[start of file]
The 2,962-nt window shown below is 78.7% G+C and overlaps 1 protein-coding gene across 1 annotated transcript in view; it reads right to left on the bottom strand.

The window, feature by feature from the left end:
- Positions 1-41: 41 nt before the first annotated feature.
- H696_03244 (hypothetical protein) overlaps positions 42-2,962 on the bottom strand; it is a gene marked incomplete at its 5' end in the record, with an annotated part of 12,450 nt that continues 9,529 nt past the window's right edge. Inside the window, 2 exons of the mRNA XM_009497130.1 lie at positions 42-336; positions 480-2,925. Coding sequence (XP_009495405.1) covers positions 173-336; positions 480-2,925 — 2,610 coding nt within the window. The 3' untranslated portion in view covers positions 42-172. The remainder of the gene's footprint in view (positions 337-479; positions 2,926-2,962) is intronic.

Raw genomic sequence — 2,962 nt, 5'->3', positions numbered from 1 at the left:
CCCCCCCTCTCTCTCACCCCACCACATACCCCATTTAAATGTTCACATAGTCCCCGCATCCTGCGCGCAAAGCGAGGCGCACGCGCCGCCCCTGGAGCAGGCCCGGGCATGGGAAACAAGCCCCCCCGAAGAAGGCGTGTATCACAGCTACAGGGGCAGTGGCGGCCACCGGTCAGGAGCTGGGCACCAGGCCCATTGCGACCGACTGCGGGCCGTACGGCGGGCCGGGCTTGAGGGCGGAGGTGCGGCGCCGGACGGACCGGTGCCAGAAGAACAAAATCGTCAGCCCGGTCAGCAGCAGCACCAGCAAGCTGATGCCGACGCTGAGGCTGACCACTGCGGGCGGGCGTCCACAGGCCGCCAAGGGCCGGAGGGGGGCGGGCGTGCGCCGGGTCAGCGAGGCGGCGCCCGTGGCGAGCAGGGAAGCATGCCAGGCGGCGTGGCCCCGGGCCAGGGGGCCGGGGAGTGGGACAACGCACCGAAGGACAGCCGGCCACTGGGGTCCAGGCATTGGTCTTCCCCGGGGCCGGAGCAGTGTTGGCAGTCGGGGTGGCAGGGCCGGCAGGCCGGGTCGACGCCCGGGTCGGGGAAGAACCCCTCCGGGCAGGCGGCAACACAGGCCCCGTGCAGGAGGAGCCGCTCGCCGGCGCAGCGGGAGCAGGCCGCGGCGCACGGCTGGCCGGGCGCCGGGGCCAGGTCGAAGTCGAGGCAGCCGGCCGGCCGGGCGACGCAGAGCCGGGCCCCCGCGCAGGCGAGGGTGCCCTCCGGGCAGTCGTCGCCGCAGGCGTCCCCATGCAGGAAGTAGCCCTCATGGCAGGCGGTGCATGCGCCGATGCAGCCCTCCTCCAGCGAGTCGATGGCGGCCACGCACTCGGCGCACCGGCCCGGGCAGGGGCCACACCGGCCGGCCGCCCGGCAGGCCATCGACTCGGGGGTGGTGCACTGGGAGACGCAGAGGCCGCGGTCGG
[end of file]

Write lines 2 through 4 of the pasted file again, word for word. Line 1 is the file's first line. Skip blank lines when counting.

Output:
The window, feature by feature from the left end:
- Positions 1-41: 41 nt before the first annotated feature.
- H696_03244 (hypothetical protein) overlaps positions 42-2,962 on the bottom strand; it is a gene marked incomplete at its 5' end in the record, with an annotated part of 12,450 nt that continues 9,529 nt past the window's right edge. Inside the window, 2 exons of the mRNA XM_009497130.1 lie at positions 42-336; positions 480-2,925. Coding sequence (XP_009495405.1) covers positions 173-336; positions 480-2,925 — 2,610 coding nt within the window. The 3' untranslated portion in view covers positions 42-172. The remainder of the gene's footprint in view (positions 337-479; positions 2,926-2,962) is intronic.